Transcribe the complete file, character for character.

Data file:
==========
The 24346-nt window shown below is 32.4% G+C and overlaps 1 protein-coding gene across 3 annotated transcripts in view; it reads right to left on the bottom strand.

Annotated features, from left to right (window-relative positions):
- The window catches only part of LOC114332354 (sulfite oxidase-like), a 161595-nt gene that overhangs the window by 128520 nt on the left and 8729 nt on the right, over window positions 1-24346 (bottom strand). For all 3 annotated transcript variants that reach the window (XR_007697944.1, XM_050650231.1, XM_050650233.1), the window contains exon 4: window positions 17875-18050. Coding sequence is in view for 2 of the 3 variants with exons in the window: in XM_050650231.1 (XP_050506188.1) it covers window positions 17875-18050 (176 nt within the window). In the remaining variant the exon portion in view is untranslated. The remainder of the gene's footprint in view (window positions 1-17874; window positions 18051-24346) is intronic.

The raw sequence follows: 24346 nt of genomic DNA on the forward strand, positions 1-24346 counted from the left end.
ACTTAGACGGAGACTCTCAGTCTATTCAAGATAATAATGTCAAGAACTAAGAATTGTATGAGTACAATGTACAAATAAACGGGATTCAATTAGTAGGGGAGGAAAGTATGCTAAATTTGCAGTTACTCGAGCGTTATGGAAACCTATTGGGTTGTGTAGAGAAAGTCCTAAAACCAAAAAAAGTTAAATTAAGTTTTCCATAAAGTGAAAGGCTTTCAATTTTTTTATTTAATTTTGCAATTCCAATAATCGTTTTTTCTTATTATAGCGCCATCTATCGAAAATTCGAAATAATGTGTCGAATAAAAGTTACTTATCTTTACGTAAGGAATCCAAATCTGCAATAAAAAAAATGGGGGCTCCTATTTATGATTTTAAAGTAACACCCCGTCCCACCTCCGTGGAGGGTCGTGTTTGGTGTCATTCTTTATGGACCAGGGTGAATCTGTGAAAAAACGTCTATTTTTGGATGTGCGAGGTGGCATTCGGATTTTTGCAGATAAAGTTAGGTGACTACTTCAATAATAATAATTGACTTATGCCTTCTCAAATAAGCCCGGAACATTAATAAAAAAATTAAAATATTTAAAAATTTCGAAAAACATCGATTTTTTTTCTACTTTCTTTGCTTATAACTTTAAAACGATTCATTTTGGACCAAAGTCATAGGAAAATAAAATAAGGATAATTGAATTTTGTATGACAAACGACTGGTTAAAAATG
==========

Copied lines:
The 24346-nt window shown below is 32.4% G+C and overlaps 1 protein-coding gene across 3 annotated transcripts in view; it reads right to left on the bottom strand.

Annotated features, from left to right (window-relative positions):
- The window catches only part of LOC114332354 (sulfite oxidase-like), a 161595-nt gene that overhangs the window by 128520 nt on the left and 8729 nt on the right, over window positions 1-24346 (bottom strand). For all 3 annotated transcript variants that reach the window (XR_007697944.1, XM_050650231.1, XM_050650233.1), the window contains exon 4: window positions 17875-18050. Coding sequence is in view for 2 of the 3 variants with exons in the window: in XM_050650231.1 (XP_050506188.1) it covers window positions 17875-18050 (176 nt within the window). In the remaining variant the exon portion in view is untranslated. The remainder of the gene's footprint in view (window positions 1-17874; window positions 18051-24346) is intronic.

The raw sequence follows: 24346 nt of genomic DNA on the forward strand, positions 1-24346 counted from the left end.
ACTTAGACGGAGACTCTCAGTCTATTCAAGATAATAATGTCAAGAACTAAGAATTGTATGAGTACAATGTACAAATAAACGGGATTCAATTAGTAGGGGAGGAAAGTATGCTAAATTTGCAGTTACTCGAGCGTTATGGAAACCTATTGGGTTGTGTAGAGAAAGTCCTAAAACCAAAAAAAGTTAAATTAAGTTTTCCATAAAGTGAAAGGCTTTCAATTTTTTTATTTAATTTTGCAATTCCAATAATCGTTTTTTCTTATTATAGCGCCATCTATCGAAAATTCGAAATAATGTGTCGAATAAAAGTTACTTATCTTTACGTAAGGAATCCAAATCTGCAATAAAAAAAATGGGGGCTCCTATTTATGATTTTAAAGTAACACCCCGTCCCACCTCCGTGGAGGGTCGTGTTTGGTGTCATTCTTTATGGACCAGGGTGAATCTGTGAAAAAACGTCTATTTTTGGATGTGCGAGGTGGCATTCGGATTTTTGCAGATAAAGTTAGGTGACTACTTCAATAATAATAATTGACTTATGCCTTCTCAAATAAGCCCGGAACATTAATAAAAAAATTAAAATATTTAAAAATTTCGAAAAACATCGATTTTTTTTCTACTTTCTTTGCTTATAACTTTAAAACGATTCATTTTGGACCAAAGTCATAGGAAAATAAAATAAGGATAATTGAATTTTGTATGACAAACGACTGGTTAAAAATG